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What are the benefits of a Roth IRA?

What makes a Roth IRA so attractive to investors is the potential tax savings. If you think you'll be in a higher tax bracket when you retire than you are now, a Roth IRA may be more beneficial than a traditional IRA. The reason: You've already paid taxes on your contributions, so your higher tax bracket won't result in a high tax bill when it's time to enjoy your hard-earned money.

Another reason the Roth IRA is attractive is rising inflation. Inflation erodes the value of money over time. Giving your money an opportunity to grow tax-free is lucrative.

Some other benefits of a Roth IRA include:

  • No required minimum distributions: Account holders of Roth IRAs aren't subject to the required minimum distributions required of traditional IRA or 401(k) accounts

    . (Beginning in 2023, these RMDs must start at age 73.) This means account holders don't have to take distributions from a Roth IRA at any point while they're alive, unlike with traditional IRAs or 401(k)s. However, it's worth noting that inherited Roth IRAs are subject to RMDs, unless you're inheriting it from a spouse. There are special rules in those circumstances.

  • No income tax on inherited Roth IRAs: If you pass a Roth IRA to a heir, they enjoy tax-free withdrawals as long as the account was held for at least five years at the time of the account holder's death.

  • Easy withdrawals: You can withdraw the money you contributed any time, without taxes or penalty. (You may be taxed or penalized if you withdraw investment earnings.)

  • Double dipping: You can contribute to a Roth IRA in addition to an employer retirement account like a 401(k).

  • Flexible timing: You can choose when and how much you contribute to a Roth IRA. For example, you could contribute the full limit on the first day of the year, or split up your contributions throughout the year.

  • Extra time to contribute: You have until that year's tax deadline to contribute for the previous calendar year — for example, if you still want to make Roth IRA contributions for 2022, you can do so until April of 2023.

  • Tax-free distributions: Once you hit 59½, and have held the account for at least five years, you can take distributions, including earnings, from a Roth IRA without paying federal taxes.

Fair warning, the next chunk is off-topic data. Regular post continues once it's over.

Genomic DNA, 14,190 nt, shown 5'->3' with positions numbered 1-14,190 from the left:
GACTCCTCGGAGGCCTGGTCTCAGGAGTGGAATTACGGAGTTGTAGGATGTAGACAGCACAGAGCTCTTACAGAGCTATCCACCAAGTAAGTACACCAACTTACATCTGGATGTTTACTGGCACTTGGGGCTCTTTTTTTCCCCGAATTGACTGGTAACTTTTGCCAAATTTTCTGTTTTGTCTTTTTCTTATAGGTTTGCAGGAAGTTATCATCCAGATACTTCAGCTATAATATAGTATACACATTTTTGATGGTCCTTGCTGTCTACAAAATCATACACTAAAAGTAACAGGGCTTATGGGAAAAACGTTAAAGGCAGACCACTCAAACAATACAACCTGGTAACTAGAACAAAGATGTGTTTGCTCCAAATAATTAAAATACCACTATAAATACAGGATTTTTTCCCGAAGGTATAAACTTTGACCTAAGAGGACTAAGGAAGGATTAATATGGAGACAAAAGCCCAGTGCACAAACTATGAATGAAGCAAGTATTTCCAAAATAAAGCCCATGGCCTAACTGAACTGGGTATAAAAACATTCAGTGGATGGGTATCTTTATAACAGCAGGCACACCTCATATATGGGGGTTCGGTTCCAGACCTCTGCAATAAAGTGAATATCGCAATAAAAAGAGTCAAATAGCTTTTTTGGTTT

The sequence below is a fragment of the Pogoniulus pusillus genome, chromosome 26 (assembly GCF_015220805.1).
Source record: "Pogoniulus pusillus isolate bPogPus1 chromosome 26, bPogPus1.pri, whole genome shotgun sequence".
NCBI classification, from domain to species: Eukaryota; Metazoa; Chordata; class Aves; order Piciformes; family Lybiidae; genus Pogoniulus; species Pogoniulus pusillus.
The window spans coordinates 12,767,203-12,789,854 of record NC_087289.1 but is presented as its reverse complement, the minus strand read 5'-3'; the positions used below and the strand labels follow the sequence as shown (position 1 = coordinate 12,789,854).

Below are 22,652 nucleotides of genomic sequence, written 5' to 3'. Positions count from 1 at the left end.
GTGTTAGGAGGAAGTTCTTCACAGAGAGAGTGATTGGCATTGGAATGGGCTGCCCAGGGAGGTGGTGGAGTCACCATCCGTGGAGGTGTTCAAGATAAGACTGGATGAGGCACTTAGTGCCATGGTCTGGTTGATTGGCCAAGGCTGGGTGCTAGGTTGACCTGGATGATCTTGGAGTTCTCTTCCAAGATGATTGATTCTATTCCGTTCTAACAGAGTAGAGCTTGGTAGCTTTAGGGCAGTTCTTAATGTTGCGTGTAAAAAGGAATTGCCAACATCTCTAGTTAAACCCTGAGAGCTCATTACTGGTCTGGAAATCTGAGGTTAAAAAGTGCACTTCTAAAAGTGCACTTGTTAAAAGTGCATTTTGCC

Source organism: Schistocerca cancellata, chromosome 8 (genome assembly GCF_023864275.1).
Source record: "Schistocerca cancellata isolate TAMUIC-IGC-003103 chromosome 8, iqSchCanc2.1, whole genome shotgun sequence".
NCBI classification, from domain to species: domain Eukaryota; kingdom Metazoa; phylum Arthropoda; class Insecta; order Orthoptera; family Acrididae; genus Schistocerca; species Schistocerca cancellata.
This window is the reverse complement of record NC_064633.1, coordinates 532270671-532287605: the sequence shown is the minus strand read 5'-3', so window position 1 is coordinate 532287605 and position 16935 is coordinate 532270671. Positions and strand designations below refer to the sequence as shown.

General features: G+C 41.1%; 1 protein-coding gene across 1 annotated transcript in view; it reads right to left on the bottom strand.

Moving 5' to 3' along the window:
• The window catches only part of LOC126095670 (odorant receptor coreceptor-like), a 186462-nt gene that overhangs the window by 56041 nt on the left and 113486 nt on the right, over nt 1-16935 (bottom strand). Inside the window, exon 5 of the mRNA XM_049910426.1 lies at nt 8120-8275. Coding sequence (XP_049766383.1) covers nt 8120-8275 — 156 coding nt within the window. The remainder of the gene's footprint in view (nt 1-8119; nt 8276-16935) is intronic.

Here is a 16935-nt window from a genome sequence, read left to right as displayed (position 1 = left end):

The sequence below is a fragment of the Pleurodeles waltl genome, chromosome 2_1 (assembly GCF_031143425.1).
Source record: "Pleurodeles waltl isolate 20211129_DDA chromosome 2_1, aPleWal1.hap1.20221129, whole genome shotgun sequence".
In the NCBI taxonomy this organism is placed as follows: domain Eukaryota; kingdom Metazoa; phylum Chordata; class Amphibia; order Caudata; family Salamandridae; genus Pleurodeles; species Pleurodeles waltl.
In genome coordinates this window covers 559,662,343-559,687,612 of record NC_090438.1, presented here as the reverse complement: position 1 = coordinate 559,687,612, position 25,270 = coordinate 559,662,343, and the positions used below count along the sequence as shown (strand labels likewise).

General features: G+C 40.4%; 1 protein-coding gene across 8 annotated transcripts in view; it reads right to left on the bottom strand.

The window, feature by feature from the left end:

• No age limit to open: You can open a Roth IRA at any age, as long as you have earned income (you can’t contribute more than your earned income).

How do you invest in a Roth IRA?

Investing in a Roth IRA is pretty straightforward once you've met the income requirements to contribute to the account. First, decide whether you want to do passive or active investing, and choose the best Roth IRA provider for your investing approach.

For example, if you aren't keen on the idea of constantly watching the stock market and trading, you may want to do passive investing and use a robo-advisor. Robo-advisors do all the work of choosing and managing investments for you based on your investing goals. If you enjoy managing your own investments, investing in individual stocks, or advanced investing strategies like day trading or options, then opening a regular Roth IRA brokerage account may be the better option.

There are several types of securities you could invest in using your Roth if you choose a more hands-on approach to investing. Some of them include:

» Ready to get started? Read our step-by-step guide on how to open a Roth IRA

What are the Roth IRA rules?

Here are a few withdrawal and distribution rules you must follow:

Roth IRA withdrawal rules

  • You can withdraw your original contributions whenever you want, without owing any penalties or taxes, no matter how long your account has been open. That's because the money you put in is money you've already paid income tax on.

  • When you withdraw money from a Roth IRA, the IRS always assumes your original contributions come out first.

  • People at least 59 1/2 years old, and who hold their accounts for at least five years, can take distributions, including earnings, without paying federal taxes.